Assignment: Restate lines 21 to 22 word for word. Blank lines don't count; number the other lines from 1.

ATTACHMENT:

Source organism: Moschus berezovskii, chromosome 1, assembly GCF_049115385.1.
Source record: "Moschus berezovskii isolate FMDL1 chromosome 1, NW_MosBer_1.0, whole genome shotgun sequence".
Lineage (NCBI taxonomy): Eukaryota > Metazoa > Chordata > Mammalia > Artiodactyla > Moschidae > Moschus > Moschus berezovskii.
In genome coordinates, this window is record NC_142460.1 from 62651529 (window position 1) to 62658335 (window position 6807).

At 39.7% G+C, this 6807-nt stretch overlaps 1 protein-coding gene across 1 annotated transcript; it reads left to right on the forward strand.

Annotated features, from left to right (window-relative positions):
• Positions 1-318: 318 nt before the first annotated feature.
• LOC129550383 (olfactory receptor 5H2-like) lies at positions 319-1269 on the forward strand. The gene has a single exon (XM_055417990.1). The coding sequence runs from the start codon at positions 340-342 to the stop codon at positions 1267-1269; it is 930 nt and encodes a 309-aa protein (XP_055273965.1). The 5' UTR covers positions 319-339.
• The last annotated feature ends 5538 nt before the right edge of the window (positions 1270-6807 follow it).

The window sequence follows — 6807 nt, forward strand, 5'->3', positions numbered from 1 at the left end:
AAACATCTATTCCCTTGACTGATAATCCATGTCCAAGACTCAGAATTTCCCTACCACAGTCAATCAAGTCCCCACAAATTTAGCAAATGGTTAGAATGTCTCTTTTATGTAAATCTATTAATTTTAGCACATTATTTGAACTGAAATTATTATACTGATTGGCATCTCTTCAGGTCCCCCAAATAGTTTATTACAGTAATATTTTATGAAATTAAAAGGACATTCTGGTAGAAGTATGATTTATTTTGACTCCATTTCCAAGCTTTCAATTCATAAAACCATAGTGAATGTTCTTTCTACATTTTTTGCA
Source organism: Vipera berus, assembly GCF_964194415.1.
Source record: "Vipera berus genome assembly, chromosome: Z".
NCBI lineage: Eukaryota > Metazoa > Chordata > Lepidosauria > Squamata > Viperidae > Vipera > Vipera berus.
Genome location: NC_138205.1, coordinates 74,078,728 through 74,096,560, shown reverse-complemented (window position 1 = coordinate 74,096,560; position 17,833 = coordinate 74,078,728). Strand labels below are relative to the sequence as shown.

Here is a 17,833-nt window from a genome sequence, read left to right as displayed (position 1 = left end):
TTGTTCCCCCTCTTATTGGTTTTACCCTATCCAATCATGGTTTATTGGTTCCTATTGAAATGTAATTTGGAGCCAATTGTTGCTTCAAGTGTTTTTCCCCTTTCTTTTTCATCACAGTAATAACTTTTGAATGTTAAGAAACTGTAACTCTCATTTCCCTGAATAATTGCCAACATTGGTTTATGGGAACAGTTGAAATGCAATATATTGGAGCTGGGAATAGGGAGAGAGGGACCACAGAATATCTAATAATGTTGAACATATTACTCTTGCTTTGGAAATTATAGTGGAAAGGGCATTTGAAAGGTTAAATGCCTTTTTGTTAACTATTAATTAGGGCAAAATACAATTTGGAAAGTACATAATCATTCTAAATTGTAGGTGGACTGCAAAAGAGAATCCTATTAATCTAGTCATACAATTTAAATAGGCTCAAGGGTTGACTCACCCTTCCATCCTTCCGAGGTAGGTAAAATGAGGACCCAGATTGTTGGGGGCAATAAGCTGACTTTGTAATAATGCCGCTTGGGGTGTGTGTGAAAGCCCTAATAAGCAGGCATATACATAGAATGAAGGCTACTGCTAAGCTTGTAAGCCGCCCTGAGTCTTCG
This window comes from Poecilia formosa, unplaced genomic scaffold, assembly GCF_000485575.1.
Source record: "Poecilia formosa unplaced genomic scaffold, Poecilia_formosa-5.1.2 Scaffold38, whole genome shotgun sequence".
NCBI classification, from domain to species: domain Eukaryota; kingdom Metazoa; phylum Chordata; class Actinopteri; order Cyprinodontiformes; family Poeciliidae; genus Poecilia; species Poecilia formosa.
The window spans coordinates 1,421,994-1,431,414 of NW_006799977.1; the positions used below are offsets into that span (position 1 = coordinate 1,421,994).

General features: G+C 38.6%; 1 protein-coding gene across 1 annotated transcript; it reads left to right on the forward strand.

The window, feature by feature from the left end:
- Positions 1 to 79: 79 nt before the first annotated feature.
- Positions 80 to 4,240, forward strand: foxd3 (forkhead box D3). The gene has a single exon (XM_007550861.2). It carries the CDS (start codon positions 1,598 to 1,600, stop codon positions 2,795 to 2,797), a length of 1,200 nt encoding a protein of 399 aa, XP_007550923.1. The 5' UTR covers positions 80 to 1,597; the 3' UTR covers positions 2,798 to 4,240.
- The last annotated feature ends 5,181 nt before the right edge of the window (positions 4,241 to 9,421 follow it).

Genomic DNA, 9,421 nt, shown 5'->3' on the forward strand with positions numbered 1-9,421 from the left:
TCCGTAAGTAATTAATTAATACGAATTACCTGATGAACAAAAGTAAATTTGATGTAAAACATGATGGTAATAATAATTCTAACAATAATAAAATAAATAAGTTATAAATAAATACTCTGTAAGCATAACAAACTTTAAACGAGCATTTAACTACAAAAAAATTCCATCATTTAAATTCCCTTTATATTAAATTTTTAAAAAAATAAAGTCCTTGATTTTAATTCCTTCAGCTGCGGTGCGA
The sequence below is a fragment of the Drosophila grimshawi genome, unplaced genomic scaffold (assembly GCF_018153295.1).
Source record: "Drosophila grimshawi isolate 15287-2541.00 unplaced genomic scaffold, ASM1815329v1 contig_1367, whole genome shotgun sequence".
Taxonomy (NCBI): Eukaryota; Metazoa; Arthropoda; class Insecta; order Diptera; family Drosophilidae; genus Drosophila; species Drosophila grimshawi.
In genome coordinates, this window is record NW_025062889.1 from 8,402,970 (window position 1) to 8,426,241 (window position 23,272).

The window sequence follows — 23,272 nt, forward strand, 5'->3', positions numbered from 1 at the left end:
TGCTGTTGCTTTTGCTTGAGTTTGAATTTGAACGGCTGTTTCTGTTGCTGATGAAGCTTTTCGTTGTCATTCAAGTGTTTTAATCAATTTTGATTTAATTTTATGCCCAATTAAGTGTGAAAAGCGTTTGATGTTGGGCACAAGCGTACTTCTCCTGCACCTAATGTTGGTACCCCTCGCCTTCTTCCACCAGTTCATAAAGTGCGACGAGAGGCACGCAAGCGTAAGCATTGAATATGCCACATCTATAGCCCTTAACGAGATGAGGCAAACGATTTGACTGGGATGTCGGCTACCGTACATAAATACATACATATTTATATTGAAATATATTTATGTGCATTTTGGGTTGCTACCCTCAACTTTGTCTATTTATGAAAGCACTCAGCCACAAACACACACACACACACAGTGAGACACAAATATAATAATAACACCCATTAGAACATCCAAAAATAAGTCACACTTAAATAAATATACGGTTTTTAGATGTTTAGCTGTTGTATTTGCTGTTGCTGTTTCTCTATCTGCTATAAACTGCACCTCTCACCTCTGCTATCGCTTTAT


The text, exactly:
The window spans coordinates 1,421,994-1,431,414 of NW_006799977.1; the positions used below are offsets into that span (position 1 = coordinate 1,421,994).

General features: G+C 38.6%; 1 protein-coding gene across 1 annotated transcript; it reads left to right on the forward strand.